Recently, I have been asked to translate the English word “potluck” into Polish. My response was that I do not know such word, which is basically true. The asker was authentically amazed. “How come? You’re a translator, aren’t you?”.
Well, I am a translator, but that does not mean that I am a walking dictionary.
English language has a real abundance of words. It is impossible to even estimate the total number. And how would that be possible? Should different forms of the same word be counted (drive-drove-driven), or should they be treated as the same word? What to do with jargon and slang words? Some estimate that English comprises c.a. one million words, but this number is far form precise. The second edition of the Oxford English Dictionary contains over 470,000 entries. New words emerge all the time, existing words evolve, or new meanings are assigned to them. Thence, expecting an English translator to know all the words and phrases in that language is charmingly disarming.
It is obviously true that a professional translator has a more extensive vocabulary range compared to people working in different professions. This goes without saying. However, working as a translator is not about learning dictionaries by heart and reciting answers to random questions. In the “potluck” situation, I should’ve asked the asker about the meaning of the Polish word “poszur”. Never heard of it? How come? It’s Polish! Exactly. 🙂
Each word can (and should) be looked-up in a dictionary. Research is a huge part of working as a translator, which makes it a very important skill. You need to know where to look in order to find the best results. Thorough research and critical approach towards even the most reliable sources is of utmost importance. Best practices say that a term should be checked in a few dictionaries or encyclopaedias, and results should be compared. It’s also a good idea to enter a string of few words into a search engine to see in what connotations and contexts this given phrase is used around the world. It is always helpful to consult other translators or experts in a given subject matter. Nobody is perfect, and no translator knows each area of expertise he or she will stumble across during professional career. On top of that, even translators specialising in a single area, such as electronics, don’t know everything by heart and have to look some new words up or occasionally refresh their knowledge. After all, we’re not computers (which also fail from time to time).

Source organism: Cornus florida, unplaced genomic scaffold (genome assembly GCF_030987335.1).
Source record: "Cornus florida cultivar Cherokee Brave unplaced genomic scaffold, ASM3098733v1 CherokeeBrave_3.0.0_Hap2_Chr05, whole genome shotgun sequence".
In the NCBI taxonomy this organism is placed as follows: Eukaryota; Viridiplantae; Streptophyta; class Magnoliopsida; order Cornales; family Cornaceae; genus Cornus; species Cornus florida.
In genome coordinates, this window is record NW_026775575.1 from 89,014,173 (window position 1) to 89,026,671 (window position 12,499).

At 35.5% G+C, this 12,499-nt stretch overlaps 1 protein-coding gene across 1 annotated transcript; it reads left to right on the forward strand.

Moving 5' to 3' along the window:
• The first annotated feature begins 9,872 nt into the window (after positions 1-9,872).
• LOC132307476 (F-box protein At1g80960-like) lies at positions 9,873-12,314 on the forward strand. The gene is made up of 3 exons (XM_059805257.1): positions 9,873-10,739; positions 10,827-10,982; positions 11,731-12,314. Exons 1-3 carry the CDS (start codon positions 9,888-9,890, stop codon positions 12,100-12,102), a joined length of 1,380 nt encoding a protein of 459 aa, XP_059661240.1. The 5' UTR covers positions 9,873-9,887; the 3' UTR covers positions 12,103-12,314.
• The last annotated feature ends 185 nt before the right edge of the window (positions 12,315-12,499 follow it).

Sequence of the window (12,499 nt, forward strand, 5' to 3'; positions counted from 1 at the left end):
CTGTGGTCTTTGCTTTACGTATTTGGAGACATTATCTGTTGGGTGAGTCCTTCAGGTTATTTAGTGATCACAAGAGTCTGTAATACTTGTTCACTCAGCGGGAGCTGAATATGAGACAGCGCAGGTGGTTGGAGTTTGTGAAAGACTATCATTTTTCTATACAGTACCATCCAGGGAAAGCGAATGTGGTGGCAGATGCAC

In fact, translators do not have to memorise millions of words or have extensive, professional knowledge in a particular area of expertise, but they have to use the language in a conscious manner to be able to understand and feel it. This understanding and feeling of a foreign language, the ability to see and understand nuances, cultural contexts, and language-specific customs is something you can’t easily find online – this skill has to be developed over many years, along with the ability to use a given language in a free and natural way. And that’s the biggest advantage of any translator. No automated solutions of tools can imitate that (and I hope it’ll take them a while to get to this level of advancement). Vocabulary range of a translator continually grows, in part on its own, but it will never achieve the level of a “walking dictionary”. After all, every dictionary is already outdated at the time of its publication. 🙂